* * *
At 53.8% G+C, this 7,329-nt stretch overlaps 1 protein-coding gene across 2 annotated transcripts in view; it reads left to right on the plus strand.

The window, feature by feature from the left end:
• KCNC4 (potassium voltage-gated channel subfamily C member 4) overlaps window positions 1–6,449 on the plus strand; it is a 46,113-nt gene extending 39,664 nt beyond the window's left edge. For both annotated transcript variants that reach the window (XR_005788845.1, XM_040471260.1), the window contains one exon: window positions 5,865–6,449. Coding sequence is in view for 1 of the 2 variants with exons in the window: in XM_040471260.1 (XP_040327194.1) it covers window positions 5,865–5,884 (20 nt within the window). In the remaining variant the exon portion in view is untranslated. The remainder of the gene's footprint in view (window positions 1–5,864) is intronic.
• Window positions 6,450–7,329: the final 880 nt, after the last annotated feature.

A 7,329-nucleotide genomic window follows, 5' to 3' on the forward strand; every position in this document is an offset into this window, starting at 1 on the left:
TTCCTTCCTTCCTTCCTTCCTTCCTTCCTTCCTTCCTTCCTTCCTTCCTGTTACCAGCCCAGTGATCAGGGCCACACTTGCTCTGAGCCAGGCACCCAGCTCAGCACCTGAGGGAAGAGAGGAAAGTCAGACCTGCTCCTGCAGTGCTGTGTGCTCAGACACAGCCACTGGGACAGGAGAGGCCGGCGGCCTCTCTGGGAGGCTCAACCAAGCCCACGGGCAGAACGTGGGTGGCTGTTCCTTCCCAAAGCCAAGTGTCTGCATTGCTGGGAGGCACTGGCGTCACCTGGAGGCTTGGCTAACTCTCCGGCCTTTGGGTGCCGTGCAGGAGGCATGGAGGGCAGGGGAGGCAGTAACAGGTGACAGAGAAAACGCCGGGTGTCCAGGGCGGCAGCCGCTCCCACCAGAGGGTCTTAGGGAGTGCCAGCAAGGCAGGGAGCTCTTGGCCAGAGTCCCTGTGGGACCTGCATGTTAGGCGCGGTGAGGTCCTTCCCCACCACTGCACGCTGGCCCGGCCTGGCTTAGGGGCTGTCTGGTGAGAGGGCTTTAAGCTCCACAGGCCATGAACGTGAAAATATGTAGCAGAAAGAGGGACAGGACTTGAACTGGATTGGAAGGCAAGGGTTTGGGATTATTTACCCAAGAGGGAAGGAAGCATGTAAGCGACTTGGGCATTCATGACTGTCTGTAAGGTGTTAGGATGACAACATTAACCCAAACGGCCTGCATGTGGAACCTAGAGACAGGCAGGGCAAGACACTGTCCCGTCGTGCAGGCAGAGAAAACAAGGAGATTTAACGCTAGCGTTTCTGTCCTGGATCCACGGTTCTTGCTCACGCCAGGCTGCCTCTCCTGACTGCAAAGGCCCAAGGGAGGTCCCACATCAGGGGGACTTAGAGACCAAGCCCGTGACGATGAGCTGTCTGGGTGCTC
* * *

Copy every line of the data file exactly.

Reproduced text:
At 53.8% G+C, this 7,329-nt stretch overlaps 1 protein-coding gene across 2 annotated transcripts in view; it reads left to right on the plus strand.

The window, feature by feature from the left end:
• KCNC4 (potassium voltage-gated channel subfamily C member 4) overlaps window positions 1–6,449 on the plus strand; it is a 46,113-nt gene extending 39,664 nt beyond the window's left edge. For both annotated transcript variants that reach the window (XR_005788845.1, XM_040471260.1), the window contains one exon: window positions 5,865–6,449. Coding sequence is in view for 1 of the 2 variants with exons in the window: in XM_040471260.1 (XP_040327194.1) it covers window positions 5,865–5,884 (20 nt within the window). In the remaining variant the exon portion in view is untranslated. The remainder of the gene's footprint in view (window positions 1–5,864) is intronic.
• Window positions 6,450–7,329: the final 880 nt, after the last annotated feature.

A 7,329-nucleotide genomic window follows, 5' to 3' on the forward strand; every position in this document is an offset into this window, starting at 1 on the left:
TTCCTTCCTTCCTTCCTTCCTTCCTTCCTTCCTTCCTTCCTTCCTTCCTGTTACCAGCCCAGTGATCAGGGCCACACTTGCTCTGAGCCAGGCACCCAGCTCAGCACCTGAGGGAAGAGAGGAAAGTCAGACCTGCTCCTGCAGTGCTGTGTGCTCAGACACAGCCACTGGGACAGGAGAGGCCGGCGGCCTCTCTGGGAGGCTCAACCAAGCCCACGGGCAGAACGTGGGTGGCTGTTCCTTCCCAAAGCCAAGTGTCTGCATTGCTGGGAGGCACTGGCGTCACCTGGAGGCTTGGCTAACTCTCCGGCCTTTGGGTGCCGTGCAGGAGGCATGGAGGGCAGGGGAGGCAGTAACAGGTGACAGAGAAAACGCCGGGTGTCCAGGGCGGCAGCCGCTCCCACCAGAGGGTCTTAGGGAGTGCCAGCAAGGCAGGGAGCTCTTGGCCAGAGTCCCTGTGGGACCTGCATGTTAGGCGCGGTGAGGTCCTTCCCCACCACTGCACGCTGGCCCGGCCTGGCTTAGGGGCTGTCTGGTGAGAGGGCTTTAAGCTCCACAGGCCATGAACGTGAAAATATGTAGCAGAAAGAGGGACAGGACTTGAACTGGATTGGAAGGCAAGGGTTTGGGATTATTTACCCAAGAGGGAAGGAAGCATGTAAGCGACTTGGGCATTCATGACTGTCTGTAAGGTGTTAGGATGACAACATTAACCCAAACGGCCTGCATGTGGAACCTAGAGACAGGCAGGGCAAGACACTGTCCCGTCGTGCAGGCAGAGAAAACAAGGAGATTTAACGCTAGCGTTTCTGTCCTGGATCCACGGTTCTTGCTCACGCCAGGCTGCCTCTCCTGACTGCAAAGGCCCAAGGGAGGTCCCACATCAGGGGGACTTAGAGACCAAGCCCGTGACGATGAGCTGTCTGGGTGCTC